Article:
Geomagnetism is the study of the dynamics of the Earth’s magnetic field, which is produced in the outer core. With recent advances in the extent of the study of the earth’s magnetic field, it is important to understand the phenomenon in detail. Read here to know more.
Geomagnetism deals with all aspects of the Earth’s magnetic field, also called the geomagnetic field, that surrounds our habitat in the form of the magnetosphere.
We cannot sense the geomagnetic field in any way, and instrumental measurements such as continuous recordings or dedicated surveys are necessary to study it.
Indian scientists have developed an Overhauser Magnetometer, one of the most accurate magnetometers extensively used by all magnetic observatories around the world.
- This will make way for reducing the cost of sampling and sensing experiments essential for geomagnetic sampling.
- The sensor installed at Alibag Magnetic Observatory (MO) can absolve India’s dependence on commercial OVH magnetometers for performing geomagnetic field measurements.
OVH magnetometers are known for their higher accuracy, higher sensitivity, and efficient power consumption and hence find applications in all magnetic observatories worldwide as well as in international space programs.
It has so far been imported for such purposes in India.
To reduce dependence on imports, the Indian Institute of Geomagnetism (IIG), an autonomous research institution under DST, Government of India, has developed the magnetometer as part of its technology development program.
Experiments with the sensor installed at the Alibag Magnetic Observatory (MO) for geomagnetic sampling found that the sensor reproduced the geomagnetic diurnal variations accurately and precisely showed the signatures of various space weather events such as geomagnetic storms, impulses, etc.
The performance of this indigenously made magnetometer is at par with a commercial OVH sensor that is currently installed at the magnetic observatories of IIG.
Future applications of the OVH magnetometer:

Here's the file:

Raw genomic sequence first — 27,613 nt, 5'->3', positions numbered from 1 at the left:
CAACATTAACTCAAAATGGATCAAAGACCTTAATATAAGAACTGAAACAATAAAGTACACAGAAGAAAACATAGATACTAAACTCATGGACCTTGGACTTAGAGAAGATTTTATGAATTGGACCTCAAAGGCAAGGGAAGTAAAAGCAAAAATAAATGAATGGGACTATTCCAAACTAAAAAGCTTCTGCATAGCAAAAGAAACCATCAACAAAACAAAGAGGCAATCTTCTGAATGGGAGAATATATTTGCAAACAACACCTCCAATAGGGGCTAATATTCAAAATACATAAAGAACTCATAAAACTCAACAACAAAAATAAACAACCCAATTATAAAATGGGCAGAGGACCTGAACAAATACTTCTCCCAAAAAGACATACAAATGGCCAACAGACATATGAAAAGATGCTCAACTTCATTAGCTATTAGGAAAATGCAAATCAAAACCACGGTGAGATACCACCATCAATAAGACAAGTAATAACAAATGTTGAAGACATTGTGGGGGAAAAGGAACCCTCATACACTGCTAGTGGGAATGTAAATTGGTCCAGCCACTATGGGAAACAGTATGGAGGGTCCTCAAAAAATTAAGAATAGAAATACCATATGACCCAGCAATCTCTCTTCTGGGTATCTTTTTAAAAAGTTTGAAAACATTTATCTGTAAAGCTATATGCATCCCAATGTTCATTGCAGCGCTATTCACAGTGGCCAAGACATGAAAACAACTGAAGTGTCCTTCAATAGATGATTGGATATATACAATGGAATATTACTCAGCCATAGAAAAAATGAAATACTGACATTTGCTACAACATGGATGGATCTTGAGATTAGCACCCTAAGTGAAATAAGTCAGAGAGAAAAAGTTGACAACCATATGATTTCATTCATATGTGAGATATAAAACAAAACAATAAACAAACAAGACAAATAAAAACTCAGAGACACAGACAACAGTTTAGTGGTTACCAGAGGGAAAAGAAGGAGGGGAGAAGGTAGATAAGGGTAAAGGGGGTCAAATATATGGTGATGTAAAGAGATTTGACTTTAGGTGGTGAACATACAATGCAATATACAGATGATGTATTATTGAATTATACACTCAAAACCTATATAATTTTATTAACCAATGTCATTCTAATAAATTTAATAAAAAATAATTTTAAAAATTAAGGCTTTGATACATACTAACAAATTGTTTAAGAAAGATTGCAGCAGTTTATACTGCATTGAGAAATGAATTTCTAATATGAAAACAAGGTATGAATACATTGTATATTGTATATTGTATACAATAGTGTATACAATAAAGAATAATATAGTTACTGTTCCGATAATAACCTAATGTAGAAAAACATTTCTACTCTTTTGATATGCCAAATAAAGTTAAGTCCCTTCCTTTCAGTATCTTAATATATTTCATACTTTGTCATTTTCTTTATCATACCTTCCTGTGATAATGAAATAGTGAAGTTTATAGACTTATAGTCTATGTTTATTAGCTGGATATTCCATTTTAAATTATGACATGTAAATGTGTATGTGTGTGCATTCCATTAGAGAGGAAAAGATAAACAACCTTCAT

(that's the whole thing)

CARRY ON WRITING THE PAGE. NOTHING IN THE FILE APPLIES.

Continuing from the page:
- Sensor for outer space environment to support the existing Indian space research program
- Understanding this project, specifically the underlying mechanism of Dynamic Nuclear Polarization (DNP), would also be of potential help to develop a sensitive magnetic resonance imaging (MRI) instrument.
What is geomagnetism?
Geomagnetism is the study of the magnetic field of the Earth.
It originated in ancient China and Greece, where the properties of the natural magnet (lodestone) were recognized for the first time.
The geomagnetic field acts both as an umbrella, shielding us from cosmic radiation, and as a window, offering one of the few glimpses of the inner workings of the Earth.
The magnetosphere (zone in which we can feel the magnetic effect) extends to about 60,000 km over the earth’s surface.
- Earth’s magnetic field extends up to 3200 km which can dispel the solar wind and save earth from disaster.
- It protects us from solar flares and plays an important role in blocking the harmful gamma rays from the sun.
- Without the magnetosphere, the solar wind would erode our atmosphere, devoiding our planet of the life-giving air we breathe.
- The magnetosphere also protects Earth from large quantities of particle radiation emitted during coronal mass ejection (CME) events and also from cosmic rays raining down on Earth from deep space.
- The magnetosphere repels harmful energy away from Earth and traps it in zones called the Van Allen radiation belts.
During particularly strong space weather events such as high solar winds or large CMEs, Earth’s magnetic field is disturbed and geomagnetic storms can penetrate the magnetosphere and lead to widespread radio and power blackouts as well as endangering astronauts and Earth-orbiting satellites.